She “aspirated” after every meal: “the patient uncapped [her] tube, connected a 60 cc syringe and extracted food from her stomach twice. This resulted in a siphon effect, which permitted the subject to freely drain the stomach by allowing the open tube to empty into a bucket. The patient squeezed the tube to enhance propulsion and to break up large food.”

 

Okay.  So you eat a meal.  And then you connect a syringe to your “skin port” and create a “siphon effect” which “freely drains” your undigested stomach contents into a bucket. Apparently by doing this and drinking water between each aspiration, the dieter was able to evacuate between 2 and 3 liters of fluid after each meal.

Let’s just stop right there, shall we?  Just HOW can anybody think that this is okay?  How, exactly are you supposed to have anything approaching a normal life with this treatment?  After each meal, you have to attach a syringe and engage in a multi-stage process, during which you drink several liters of water and dump your raw stomach contents into a bucket.  How can THIS be a good idea?

The reason I am telling you this decidedly disturbing story is not simply to gross you out or titillate you with gory details.  (Although I have no doubt that both of these play a part in why the story was originally published).  No, I want to use this story to illustrate a few very important points.

1.  Our society makes people desperate to lose weight.  Fat people face constant messages that they are sick, lazy, gross, unworthy and useless.  Many are harassed by strangers in pubic places, derided by doctors, passed over by potential employers and face daily abuse by strangers and loved ones alike.  Fat people who have internalized these messages or are worn down by the constant abuse may become desperate.  They are desperate enough to have irreversible surgery done to alter the functioning of healthy organs.  They may even be desperate enough to siphon their stomach contents into a bucket.  But is the real problem here the fat, or the desperation that our world inflicts on fat people?

2. This patent application was filed based on a single study of 24 patients who, best I can tell, have been followed for less than two years.  Now it’s important to note that this invention has NOT been approved by the US Food and Drug Administration.  But given some of the folks involved in this project (including Segway creator Dean Kamen who co-invented the prototype) it is likely to move rapidly in that direction.  Can we just note the situation here where we had a guy who invented a product that keeps people from having to walk anywhere also inventing a bariatric product?  Anybody else see a contradiction here?  And while many weight loss schemes and products seem to work well in the first year or two, they all seem to have considerably less success at the 3-5 year stage.  What reason do we have to believe that this process would be any different?

3.  The purpose for the product as stated in the patent application is “The present invention is less invasive than current surgical procedures for reducing weight and allows patients to live a normal and active lifestyle without experiencing adverse side effects.”  Just exactly how normal is it to spend more than 20 minutes several times per day emptying food out of your gut into a bucket?  It is interesting however that the patent application does not cite any potential health benefits of the product outside of the “normal and active lifestyle”.  This may be because with their extremely limited sample size and study duration they weren’t able to record any.  Or maybe they just feel the health benefits of weight loss are something that “everybody knows” about.  Or maybe it’s because we’re finally realizing that the health problems associated with overweight and obesity may have been blown out of proportion.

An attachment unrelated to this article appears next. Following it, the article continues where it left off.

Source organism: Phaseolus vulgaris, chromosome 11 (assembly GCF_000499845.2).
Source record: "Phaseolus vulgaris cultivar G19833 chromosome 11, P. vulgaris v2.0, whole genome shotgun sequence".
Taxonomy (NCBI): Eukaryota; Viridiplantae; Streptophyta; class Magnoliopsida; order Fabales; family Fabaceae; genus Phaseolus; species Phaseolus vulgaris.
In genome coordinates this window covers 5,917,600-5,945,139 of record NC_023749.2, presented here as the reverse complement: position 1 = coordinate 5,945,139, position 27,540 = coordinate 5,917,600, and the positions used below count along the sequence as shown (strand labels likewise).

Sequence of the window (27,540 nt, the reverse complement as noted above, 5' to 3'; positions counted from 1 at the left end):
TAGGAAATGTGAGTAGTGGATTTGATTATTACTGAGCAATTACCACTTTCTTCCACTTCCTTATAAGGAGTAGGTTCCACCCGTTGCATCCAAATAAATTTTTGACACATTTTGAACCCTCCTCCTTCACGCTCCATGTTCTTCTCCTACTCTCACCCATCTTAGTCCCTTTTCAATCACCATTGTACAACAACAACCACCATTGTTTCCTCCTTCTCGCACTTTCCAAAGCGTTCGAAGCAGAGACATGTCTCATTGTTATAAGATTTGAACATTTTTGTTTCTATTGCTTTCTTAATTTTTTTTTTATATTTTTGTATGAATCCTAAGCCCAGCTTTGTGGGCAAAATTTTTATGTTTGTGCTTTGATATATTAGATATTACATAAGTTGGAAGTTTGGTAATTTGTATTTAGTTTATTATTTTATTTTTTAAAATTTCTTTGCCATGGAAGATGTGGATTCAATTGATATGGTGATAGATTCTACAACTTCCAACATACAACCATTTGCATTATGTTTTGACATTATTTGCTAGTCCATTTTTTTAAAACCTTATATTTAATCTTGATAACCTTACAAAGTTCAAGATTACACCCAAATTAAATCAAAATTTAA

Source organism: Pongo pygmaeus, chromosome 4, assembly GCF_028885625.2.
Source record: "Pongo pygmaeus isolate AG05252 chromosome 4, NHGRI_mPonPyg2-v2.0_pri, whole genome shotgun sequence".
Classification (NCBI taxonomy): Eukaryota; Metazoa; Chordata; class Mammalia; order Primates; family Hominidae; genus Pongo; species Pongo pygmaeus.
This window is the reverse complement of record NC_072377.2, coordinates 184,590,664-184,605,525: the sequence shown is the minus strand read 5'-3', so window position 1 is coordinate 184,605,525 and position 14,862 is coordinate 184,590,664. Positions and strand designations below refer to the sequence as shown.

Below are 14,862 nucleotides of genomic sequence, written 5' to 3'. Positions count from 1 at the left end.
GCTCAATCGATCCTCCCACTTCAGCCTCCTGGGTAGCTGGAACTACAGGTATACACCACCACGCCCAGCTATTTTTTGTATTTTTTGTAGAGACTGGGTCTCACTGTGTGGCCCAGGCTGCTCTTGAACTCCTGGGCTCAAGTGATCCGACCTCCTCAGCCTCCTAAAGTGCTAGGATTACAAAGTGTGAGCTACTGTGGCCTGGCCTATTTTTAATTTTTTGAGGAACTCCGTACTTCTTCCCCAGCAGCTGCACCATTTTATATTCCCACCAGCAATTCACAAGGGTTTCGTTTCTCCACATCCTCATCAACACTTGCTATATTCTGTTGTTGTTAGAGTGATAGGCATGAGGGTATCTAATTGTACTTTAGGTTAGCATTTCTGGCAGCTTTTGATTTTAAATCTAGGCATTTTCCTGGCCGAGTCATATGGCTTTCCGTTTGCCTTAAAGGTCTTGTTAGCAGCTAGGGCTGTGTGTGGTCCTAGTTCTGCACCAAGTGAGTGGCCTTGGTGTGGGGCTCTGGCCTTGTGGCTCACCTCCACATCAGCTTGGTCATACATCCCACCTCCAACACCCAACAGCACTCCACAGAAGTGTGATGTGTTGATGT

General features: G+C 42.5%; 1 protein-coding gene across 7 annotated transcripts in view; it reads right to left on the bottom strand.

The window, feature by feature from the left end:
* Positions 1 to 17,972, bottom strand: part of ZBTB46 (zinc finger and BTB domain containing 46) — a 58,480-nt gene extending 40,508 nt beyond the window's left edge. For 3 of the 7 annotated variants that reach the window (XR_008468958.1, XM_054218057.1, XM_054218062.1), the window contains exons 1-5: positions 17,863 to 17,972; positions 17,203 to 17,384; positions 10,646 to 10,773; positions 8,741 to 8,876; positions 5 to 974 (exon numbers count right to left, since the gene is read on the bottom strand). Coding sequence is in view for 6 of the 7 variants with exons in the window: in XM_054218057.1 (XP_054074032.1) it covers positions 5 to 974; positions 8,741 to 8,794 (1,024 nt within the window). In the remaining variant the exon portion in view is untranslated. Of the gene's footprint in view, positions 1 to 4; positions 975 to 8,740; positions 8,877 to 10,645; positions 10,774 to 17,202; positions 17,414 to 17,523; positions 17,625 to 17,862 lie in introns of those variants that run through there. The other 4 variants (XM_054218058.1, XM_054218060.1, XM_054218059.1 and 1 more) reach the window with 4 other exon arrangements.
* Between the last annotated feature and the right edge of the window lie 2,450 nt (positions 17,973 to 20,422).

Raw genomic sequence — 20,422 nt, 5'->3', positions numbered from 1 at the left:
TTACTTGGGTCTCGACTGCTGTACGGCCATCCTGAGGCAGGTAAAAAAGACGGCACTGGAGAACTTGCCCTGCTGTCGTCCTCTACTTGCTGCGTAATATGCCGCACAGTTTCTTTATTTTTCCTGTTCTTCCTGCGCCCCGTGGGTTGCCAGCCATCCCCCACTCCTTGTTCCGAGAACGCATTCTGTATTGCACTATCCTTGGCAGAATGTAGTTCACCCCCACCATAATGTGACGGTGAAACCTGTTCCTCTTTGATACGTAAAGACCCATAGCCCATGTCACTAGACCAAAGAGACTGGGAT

4.  How is this not medically induced bulimia?  Whether you regurgitate your stomach contents or squeeze them out of a tube, it basically amounts to the same thing.  Sure, you may have less damage to tooth enamel and esophagus from the tube method, but it seems likely that many of the problems of malnutrition as well as the damage of the binge/purge cycle would apply here.  Maybe dealing with fat by creating a systemic, medicalized eatiing disorder is not the way to go here.

5.  It’s about money.  The prototypes were created, the medical trials were completed all at what had to be enormous expense, because there is a tremendously huge amount of money at stake here.  Gastric bypass surgeries seem to be waning in this down economy as stories of corruption, and more and more information about long term side effects and reductions in efficacy come to light.  Bariatric medicine is looking for the next “big” thing that will allow them to make a lot of money.  You can bet this project will be fast-tracked.

Okay, this post has already reached epic length and I should probably wrap this up here.  So here’s the bottom line.  Do we want to live in a world that is so emotionally toxic to fat people that they will do anything to lose weight?  Do we want to live in a world where the health benefits of intuitive eating and regular moderate exercise are pushed aside in a mad dash to create stunning “before” and “after” pictures and to line the pockets of bariatric medical establishments?  Or do we want to choose something better for ourselves and for all of our brothers and sisters of all sizes?

I don’t know when or if this product will ever come before the FDA.  I do know that in the mean time, I will continue to work towards a HAES (R) approach to wellness.  I know that I will work for health and well being for people of all sizes that is based on sound science, dignity and self-respect.

Love,

The Fat Chick